— Post-Prandial Philosophy • Grant Allen

... a better answer than that we do as our fathers have done. What have we better than a blind guess to show that the criminal law in its present form does more good than harm? I do not stop to refer to the effect which it has had in degrading prisoners and in plunging them further into crime, or to the question whether fine and imprisonment do not fall more heavily on a criminal's wife and children than on himself. I have in mind more far-reaching questions. Does punishment ...
— The Path of the Law • Oliver Wendell Holmes, Jr.

... is the universal dinner time in the east, I went to dine with the Governor Mohammed 'Abdu'l Hadi; it was a miserable degrading scene of gorging the pilaff with the hands and squeezing the butter of it through the fingers, without even water for drink supplied by the servants. The guests were about a dozen in number, and they were crowded so closely round the tinned tray as only to admit ...
— Byeways in Palestine • James Finn

... NATURE.—For a certain period between her monthly illness, every woman is sterile. Conception may be avoided by refraining from coition except for this particular number of days, and there will be no evasion of natural intercourse, no resort to disgusting practices, and nothing degrading. The following facts have been established, without a doubt: The Graafian Vesicle, containing the egg in the ovary, enlarges during menstruation and bursts open to let the egg escape usually on the first day after the ...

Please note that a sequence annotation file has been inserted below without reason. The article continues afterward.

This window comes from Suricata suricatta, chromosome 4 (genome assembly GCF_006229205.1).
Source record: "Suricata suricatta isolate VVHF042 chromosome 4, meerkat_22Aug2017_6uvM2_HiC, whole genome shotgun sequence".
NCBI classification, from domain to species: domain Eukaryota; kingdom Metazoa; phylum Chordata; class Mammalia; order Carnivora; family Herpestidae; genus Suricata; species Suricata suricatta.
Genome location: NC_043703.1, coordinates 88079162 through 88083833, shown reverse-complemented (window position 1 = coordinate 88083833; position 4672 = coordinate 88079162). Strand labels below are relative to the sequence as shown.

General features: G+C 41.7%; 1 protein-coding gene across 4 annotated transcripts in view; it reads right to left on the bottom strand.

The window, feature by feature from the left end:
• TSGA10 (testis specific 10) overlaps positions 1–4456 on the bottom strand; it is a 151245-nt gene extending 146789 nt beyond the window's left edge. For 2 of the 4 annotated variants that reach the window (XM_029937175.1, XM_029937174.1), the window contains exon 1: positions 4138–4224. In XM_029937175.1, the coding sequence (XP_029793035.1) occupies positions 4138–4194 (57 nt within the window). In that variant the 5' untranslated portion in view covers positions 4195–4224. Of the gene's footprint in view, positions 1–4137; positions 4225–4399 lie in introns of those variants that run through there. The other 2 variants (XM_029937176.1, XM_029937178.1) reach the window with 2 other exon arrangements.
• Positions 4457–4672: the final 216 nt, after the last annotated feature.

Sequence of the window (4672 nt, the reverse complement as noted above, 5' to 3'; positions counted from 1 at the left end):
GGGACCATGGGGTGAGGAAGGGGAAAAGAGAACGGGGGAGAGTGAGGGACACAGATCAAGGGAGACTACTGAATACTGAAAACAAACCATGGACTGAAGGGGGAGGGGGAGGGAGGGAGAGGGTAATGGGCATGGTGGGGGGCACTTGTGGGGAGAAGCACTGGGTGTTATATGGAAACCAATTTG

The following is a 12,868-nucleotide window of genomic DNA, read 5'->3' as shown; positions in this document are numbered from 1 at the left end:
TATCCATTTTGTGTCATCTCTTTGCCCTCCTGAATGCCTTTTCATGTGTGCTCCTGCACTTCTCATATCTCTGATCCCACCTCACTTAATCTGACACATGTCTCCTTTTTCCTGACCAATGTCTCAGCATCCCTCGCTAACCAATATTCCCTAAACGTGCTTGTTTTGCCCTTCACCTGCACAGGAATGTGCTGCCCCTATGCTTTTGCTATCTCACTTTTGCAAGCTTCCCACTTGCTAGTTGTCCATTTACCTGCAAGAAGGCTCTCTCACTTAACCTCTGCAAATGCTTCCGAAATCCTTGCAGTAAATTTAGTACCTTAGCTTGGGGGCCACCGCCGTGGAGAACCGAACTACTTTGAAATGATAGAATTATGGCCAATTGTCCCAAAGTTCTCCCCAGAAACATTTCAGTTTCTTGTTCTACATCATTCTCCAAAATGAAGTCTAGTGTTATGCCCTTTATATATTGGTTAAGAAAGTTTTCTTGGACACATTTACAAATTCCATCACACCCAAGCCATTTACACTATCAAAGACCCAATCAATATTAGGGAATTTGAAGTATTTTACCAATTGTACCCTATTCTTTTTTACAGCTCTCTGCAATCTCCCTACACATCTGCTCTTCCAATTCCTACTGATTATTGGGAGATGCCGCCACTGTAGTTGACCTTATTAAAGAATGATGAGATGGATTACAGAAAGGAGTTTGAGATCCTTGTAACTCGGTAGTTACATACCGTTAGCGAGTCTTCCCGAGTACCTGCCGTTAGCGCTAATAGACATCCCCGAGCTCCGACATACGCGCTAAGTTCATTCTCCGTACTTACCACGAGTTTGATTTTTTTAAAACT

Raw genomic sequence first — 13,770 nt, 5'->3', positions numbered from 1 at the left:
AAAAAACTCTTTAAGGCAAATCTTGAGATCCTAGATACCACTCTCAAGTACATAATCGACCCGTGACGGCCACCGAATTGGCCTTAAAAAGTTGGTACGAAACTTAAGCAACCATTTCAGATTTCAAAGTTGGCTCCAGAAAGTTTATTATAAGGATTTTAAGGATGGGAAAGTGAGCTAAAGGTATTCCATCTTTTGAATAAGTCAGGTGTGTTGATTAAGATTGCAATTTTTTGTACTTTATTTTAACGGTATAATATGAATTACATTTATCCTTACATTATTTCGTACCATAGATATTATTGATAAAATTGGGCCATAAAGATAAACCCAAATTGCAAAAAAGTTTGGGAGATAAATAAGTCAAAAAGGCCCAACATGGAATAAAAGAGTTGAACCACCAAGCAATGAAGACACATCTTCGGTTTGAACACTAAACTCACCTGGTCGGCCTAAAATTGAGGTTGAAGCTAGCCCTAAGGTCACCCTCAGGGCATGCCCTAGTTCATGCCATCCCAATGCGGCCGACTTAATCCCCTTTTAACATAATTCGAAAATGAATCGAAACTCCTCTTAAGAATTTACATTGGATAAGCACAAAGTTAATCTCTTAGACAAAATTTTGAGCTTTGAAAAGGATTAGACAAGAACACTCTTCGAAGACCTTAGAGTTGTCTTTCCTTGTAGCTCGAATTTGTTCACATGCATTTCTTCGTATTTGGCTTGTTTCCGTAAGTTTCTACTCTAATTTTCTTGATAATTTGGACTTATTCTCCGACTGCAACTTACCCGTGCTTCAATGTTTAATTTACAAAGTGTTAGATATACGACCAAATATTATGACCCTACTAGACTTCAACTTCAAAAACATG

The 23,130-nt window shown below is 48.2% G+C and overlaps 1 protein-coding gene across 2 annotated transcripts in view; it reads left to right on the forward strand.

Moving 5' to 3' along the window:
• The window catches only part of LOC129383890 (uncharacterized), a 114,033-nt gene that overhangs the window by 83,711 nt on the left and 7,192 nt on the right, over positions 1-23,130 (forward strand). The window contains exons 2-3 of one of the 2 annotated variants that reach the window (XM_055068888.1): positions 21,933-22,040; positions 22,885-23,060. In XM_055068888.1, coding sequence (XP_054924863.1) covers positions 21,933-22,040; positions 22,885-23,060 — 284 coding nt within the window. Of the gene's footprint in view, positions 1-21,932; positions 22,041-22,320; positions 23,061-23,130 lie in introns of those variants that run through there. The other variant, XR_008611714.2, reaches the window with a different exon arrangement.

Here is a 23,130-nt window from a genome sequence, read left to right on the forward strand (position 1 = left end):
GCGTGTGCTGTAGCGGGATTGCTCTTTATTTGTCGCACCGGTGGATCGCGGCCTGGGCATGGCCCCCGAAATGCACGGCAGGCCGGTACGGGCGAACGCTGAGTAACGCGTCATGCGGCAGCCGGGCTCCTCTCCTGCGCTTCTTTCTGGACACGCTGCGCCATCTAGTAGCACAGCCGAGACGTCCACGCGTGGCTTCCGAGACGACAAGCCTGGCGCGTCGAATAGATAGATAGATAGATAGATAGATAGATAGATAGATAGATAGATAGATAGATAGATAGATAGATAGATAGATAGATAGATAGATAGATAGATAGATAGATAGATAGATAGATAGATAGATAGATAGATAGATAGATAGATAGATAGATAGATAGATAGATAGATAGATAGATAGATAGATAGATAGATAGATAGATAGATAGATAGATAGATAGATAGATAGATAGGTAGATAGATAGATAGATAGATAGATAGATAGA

— Searchlights on Health: Light on Dark Corners • B.G. Jefferis

... sensuality. The wickedest city of antiquity meets with the most terrible punishment that is recorded of any city in the world's history. Not only were pride and cruelty the peculiar vices of its kings and princes, but a gross and degrading idolatry, allied with all the vices that we call infamous, marked the inhabitants of the doomed capital; so that the Hebrew language was exhausted to find a word sufficiently expressive to mark its foul depravity, or sufficiently exultant to rejoice over its predicted fall. Most cities ...
— Beacon Lights of History, Volume II • John Lord